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Vol. 87. Num. 3.01 September 2017
Pages 125-176
Vol. 87. Num. 3.01 September 2017
Pages 125-176
Original Article
DOI: 10.1016/j.anpede.2016.07.007
Early clinical trials in paediatric oncology in Spain: A nationwide perspective
Ensayos clínicos precoces en oncología pediátrica en España: una perspectiva nacional
Francisco Bautistaa,
Corresponding author
, Soledad Gallegob, Adela Cañetec, Jaume Morad, Cristina Díaz de Herediab, Ofelia Cruzd, José María Fernándezc, Susana Rivesd, Pablo Berlangac, Raquel Hladunb, Antonio Juan Ribellesc, Luis Maderoa, Manuel Ramíreza, Rafael Fernández Delgadoe, Antonio Pérez-Martínezf, Cristina Matag, Anna Llortb, Javier Martín Brotoh, María Elena Celag, Gema Ramírezh, Constantino Sábadob, Tomás Achai, Itziar Astigarragaj, Ana Sastref, Ascensión Muñozk, Mercedes Guibelaldel, Lucas Morenoa,m, on behalf of the Sociedad Española de Hematología and Oncología Pediátrica (SEHOP) and the New Drug Development Group in Pediatric Oncology
a Unidad de Investigación Clínica CNIO-HNJ, Servicio de Hematología, Oncología y Trasplante de Progenitores Hematopoyéticos, Hospital Infantil Universitario Niño Jesús, Madrid, Spain
b Unidad de Oncología Pediátrica, Hospital Vall d??Hebron, Barcelona, Spain
c Unidad de Oncología Pediátrica, Hospital Universitario y Politécnico La Fe, Valencia, Spain
d Unidad de Oncología Pediátrica, Hospital Sant Joan de Déu, Barcelona, Spain
e Unidad de Oncología Pediátrica, Hospital Clínico, Valencia, Spain
f Unidad de Oncología Pediátrica, Hospital La Paz, Madrid, Spain
g Unidad de Oncología Pediátrica, Hospital Gregorio Marañón, Madrid, Spain
h Unidad de Oncología Pediátrica, Hospital Virgen del Rocío, Sevilla, Spain
i Unidad de Oncología Pediátrica, Hospital Carlos Haya, Málaga, Spain
j Unidad de Oncología Pediátrica, Hospital Universitario Cruces, Barakaldo, IIS BioCruces, Universidad del País Vasco (UPV/EHU), Spain
k Unidad de Oncología Pediátrica, Hospital Miguel Servet, Zaragoza, Spain
l Unidad de Oncología Pediátrica, Hospital Universitario Son Espases, Palma de Mallorca, Spain
m Instituto de Investigación La Princesa, Madrid, Spain
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Article information
Tables (4)
Table 1. Ongoing paediatric phase I/II clinical trials for solid tumours in Spanish centres between 2005 and 2015.
Table 2. Ongoing paediatric phase I/II clinical trials for blood cancers in Spanish centres between 2005 and 2015.
Table 3. Clinical trials conducted between 2010 and 2015 by specific disease groups.
Table 4. Summary of some of the completed trials.
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Cancer is the leading cause of death between the first year of life and adolescence, and some types of diseases are still a major challenge in terms of cure. There is, therefore, a major need for new drugs. Recent findings in cancer biology open the door to the development of targeted therapies against individual molecular changes, as well as immunotherapy. Promising results in adult anti-cancer drug development have not yet been translated into paediatric clinical practice. A report is presented on the activity in early paediatric oncology trials (phase I–II) in Spain.

Material and methods

All members of the Spanish Society of Paediatric Haematology Oncology (SEHOP) were contacted in order to identify early clinical trials in paediatric cancer opened between 2005 and 2015.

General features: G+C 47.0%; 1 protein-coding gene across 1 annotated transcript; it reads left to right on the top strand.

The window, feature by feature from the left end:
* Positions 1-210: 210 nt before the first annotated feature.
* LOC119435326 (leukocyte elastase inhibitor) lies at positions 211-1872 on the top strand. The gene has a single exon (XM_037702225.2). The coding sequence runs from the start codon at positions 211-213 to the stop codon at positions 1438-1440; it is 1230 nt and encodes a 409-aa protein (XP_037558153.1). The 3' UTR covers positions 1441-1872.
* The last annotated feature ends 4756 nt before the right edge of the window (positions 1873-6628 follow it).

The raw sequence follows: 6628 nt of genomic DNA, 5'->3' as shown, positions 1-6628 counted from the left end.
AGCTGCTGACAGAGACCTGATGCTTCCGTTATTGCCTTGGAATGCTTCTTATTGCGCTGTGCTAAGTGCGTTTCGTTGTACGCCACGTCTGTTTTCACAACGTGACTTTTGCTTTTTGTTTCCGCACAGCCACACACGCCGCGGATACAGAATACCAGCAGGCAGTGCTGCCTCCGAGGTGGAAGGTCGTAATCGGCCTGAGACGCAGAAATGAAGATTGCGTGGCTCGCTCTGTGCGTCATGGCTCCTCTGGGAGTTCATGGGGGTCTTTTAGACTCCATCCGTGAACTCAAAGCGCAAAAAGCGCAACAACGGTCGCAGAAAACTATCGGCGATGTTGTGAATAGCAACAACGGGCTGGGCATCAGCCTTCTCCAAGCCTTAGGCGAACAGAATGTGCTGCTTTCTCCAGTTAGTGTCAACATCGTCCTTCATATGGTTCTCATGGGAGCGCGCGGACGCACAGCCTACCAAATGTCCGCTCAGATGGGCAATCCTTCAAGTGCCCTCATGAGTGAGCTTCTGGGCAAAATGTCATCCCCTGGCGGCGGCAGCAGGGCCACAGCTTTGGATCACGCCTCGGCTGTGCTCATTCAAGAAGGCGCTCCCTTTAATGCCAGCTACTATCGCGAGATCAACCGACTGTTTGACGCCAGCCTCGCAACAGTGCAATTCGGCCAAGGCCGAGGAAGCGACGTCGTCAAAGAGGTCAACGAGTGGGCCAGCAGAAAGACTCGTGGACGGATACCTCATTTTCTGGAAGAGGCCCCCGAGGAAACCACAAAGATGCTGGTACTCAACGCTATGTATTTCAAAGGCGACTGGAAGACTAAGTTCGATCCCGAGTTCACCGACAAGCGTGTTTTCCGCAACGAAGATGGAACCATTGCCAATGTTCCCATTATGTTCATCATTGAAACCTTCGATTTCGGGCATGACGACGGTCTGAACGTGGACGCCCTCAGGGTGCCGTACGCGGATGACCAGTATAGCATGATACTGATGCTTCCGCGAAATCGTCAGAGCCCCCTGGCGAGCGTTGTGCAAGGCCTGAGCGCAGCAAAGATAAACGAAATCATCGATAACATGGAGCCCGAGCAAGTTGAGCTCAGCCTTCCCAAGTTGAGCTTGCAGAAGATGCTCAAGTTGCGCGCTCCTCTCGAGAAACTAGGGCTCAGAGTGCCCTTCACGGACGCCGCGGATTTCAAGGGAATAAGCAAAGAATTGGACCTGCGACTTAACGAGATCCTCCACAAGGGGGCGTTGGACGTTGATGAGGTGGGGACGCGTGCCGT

A total of 30 trials had been opened in this period: 21 (70%) in solid tumours, and 9 (30%) in malignant haemopathies. A total of 212 patients have been enrolled. The majority was industry sponsored (53%). Since 2010, four centres have joined the international consortium of Innovative Therapies for Children with Cancer (ITCC), which has as its aim to develop novel therapies for paediatric tumours. A significant number of new studies have opened since 2010, improving the treatment opportunities for our children. Results of recently closed trials show the contribution of Spanish investigators, the introduction of molecularly targeted agents, and their benefits.


The activity in clinical trials has increased in the years analysed. The SEHOP is committed to develop and participate in collaborative academic trials, in order to help in the advancement and optimisation of existing therapies in paediatric cancer.

Paediatric haematology and oncology
Early phase clinical trials
Drug development
Personalised medicine

El cáncer es la primera causa de muerte por enfermedad entre el primer año de vida y la adolescencia. Algunos tipos de enfermedad siguen constituyendo un reto en términos de curación. Existe por tanto una necesidad imperiosa de nuevos fármacos. Algunos descubrimientos recientes en la biología del cáncer abren la puerta al desarrollo de terapias dirigidas contra alteraciones moleculares concretas e inmunoterapia. Esto se ha traducido en resultados prometedores sobre todo en oncología de adultos, y en menor medida todavía en niños. Presentamos la actividad en ensayos clínicos precoces (fase i-ii) en oncología pediátrica en España.

Material y métodos

A través de la Sociedad Española de Oncología y Hematología Pediátrica (SEHOP) contactamos a sus miembros para identificar los ensayos fase i-ii en cáncer pediátrico abiertos entre 2005 y 2015.


En este periodo se abrieron 30 ensayos: 21 (70%) en tumores sólidos y 9 (30%) en hemopatías malignas y se incluyó a 212 pacientes. La mayoría están promovidos por la industria farmacéutica (53%). Desde 2010, 4 centros se han integrado en el consorcio internacional ITCC cuyo objetivo es desarrollar nuevas terapias en cáncer infantil. Esto ha permitido ampliar el abanico de posibilidades terapéuticas. Los resultados de ensayos clínicos terminados muestran la contribución de los investigadores españoles, la introducción de terapias dirigidas y sus beneficios.